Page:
Game 2 of the World Series saw a lot of weird things, like Chris Taylor's hat saving a run.

Game 2 of the World Series Wednesday saw a whole lot of weirdness, from George Springer’s head getting cut off by a projected ad to Fox’s Philadelphia affiliate losing the announcers for several minutes and repeatedly cutting to commercial to Yasiel Puig diving for a ball, missing it, getting up and throwing his glove to back-to-back extra-innings Astros’ home runs (which didn’t even win the game). But those were just some of the bizarre things that happened. Here are five other incredibly weird things that happened in this one.

1. The extra-innings home run record: There have been an incredible amount of baseball games since the National League’s formation in 1876 and the American League’s inception in 1901, so it’s pretty rare to see something that’s never happened before. That happened with the five extra-innings home runs Wednesday, though, something that had never happened in a MLB regular-season or postseason game:

Of course, that covered just a few of the remarkable home run stats achieved Wednesday. Here are some others:

Any of those stats would be notable in their own right. Together, they showcase just how crazy this was.

2. The umpire hit by a pickoff attempt: You know things are getting weird when an umpire gets hit, and not by a pitch or a foul tip, but by a pickoff attempt. Here’s the video of what happened in the bottom of the 10th inning, where Astros’ reliever Chris Devenski hit second-base umpire Lar Diaz while trying to pick off Kiké Hernandez with two outs:

That prompted plenty of comment:

The amazing thing here is how well this worked out for the Astros. If Diaz wasn’t right there, that ball goes into the outfield and Hernandez probably advances to third, which could possibly have led to a game-winning run. But because it hit him, Hernandez stayed at second, and Chris Taylor then flied out to center field, ending the inning and paving the way for George Springer’s two-run home run in the top of the 11th that would eventually prove decisive.

3. A Dodgers’ fan got arrested for invading the Astros’ bullpen: In the 10th inning, a Dodgers’ fan jumped into the Astros’ bullpen, and was quickly grabbed by bullpen coach Craig Bjornson and a security guard, then led away in handcuffs:

A.J. Perez of USA Today wrote that this started thanks to the guard trying to eject the fan:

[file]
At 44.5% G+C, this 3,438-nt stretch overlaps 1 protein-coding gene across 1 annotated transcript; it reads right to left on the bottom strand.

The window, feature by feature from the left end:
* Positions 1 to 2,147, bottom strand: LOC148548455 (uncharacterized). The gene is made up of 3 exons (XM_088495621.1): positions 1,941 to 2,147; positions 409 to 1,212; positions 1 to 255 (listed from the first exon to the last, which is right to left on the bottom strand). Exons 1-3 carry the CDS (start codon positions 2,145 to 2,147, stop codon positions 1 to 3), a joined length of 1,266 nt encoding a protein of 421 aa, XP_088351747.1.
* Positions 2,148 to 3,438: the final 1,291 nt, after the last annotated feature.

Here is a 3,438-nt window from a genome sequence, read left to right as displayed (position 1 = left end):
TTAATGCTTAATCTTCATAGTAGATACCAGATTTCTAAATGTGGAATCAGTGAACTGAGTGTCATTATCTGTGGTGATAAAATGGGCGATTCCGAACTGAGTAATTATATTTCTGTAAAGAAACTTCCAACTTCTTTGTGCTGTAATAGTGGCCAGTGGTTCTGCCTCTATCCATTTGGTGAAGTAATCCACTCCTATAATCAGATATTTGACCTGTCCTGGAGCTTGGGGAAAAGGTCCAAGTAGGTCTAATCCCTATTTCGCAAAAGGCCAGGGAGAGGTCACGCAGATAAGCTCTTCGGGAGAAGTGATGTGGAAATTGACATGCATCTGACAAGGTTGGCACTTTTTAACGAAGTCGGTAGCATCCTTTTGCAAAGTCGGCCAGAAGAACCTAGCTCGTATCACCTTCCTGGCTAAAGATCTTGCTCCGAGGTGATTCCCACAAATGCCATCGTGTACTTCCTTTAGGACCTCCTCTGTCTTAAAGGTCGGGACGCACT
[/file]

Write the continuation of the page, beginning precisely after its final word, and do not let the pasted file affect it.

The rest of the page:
A law enforcement official told USA TODAY Sports the man was yelling at a security guard who was stationed in the bullpen. The guard called for the man to be ejected and he jumped in the bullpen to go after the guard.

The official spoke on the condition of anonymity because he was not authorized to speak publicly about the incident.

Yeah, so that’s a weird one. And in a more normal game, that might have been the weirdest thing that happened. Here, it was only one of many.

4. The Dodgers’ 98-0 streak from leading after eight innings was snapped: The Dodgers were amazing at preserving late leads this season, winning in all 98 situations where they led after eight innings. That fell short in this one:

Oh, and that started with a game-tying home run by Marwin Gonzalez off Kenley Jansen in the ninth, snapping Jansen’s postseason record of 12 straight save conversions.

5. The ball that went off Chris Taylor’s hat: This was yet another moment that would have been higher on the weird scale in just about any other game. In the top of the third inning, the Dodgers had runners on first and third following a single from Josh Reddick, a sacrifice bunt from Justin Verlander, and a single from George Springer. On the next pitch, Alex Bregman drilled the ball into left-center, and L.A. center fielder Chris Taylor dove for it and missed, but the ball bounced off his hat to left fielder Joc Pederson:

That’s an extremely unusual bounce, and while it meant that Reddick scored from third, Springer had to hold at second. Rich Hill then struck out Jose Altuve and Carlos Correa to end the inning and strand Springer there. It didn’t mean all that much in the end thanks to the Astros’ eventual win, but this was still one of the weirdest plays you’ll ever see in baseball. Which made it fit right in with this game.

About Andrew Bucholtz

Andrew Bucholtz is a staff writer for Awful Announcing.

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